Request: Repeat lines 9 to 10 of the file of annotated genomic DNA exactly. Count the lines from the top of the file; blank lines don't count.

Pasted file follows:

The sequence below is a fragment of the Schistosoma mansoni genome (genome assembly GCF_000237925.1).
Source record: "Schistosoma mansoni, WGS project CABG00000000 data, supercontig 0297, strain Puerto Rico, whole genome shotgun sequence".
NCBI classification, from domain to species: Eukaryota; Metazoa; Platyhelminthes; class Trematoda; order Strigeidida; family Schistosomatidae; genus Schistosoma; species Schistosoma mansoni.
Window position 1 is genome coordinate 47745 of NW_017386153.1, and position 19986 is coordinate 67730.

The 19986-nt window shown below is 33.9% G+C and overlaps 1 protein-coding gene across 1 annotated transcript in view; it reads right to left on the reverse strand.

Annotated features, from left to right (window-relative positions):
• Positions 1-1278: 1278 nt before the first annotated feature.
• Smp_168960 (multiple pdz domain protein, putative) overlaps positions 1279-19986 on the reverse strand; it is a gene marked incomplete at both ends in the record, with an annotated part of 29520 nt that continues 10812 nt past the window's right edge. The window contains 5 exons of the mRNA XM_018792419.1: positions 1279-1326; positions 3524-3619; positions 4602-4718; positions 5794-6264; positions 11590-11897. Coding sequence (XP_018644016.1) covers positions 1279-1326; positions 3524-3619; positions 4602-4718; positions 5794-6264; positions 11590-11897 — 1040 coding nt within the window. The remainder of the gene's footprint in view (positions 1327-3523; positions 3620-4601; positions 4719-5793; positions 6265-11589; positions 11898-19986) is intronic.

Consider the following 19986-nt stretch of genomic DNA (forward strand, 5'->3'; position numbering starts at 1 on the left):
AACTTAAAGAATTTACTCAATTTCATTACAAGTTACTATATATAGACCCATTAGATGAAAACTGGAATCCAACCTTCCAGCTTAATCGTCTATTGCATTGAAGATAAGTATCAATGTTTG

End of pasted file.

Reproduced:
Consider the following 19986-nt stretch of genomic DNA (forward strand, 5'->3'; position numbering starts at 1 on the left):
AACTTAAAGAATTTACTCAATTTCATTACAAGTTACTATATATAGACCCATTAGATGAAAACTGGAATCCAACCTTCCAGCTTAATCGTCTATTGCATTGAAGATAAGTATCAATGTTTG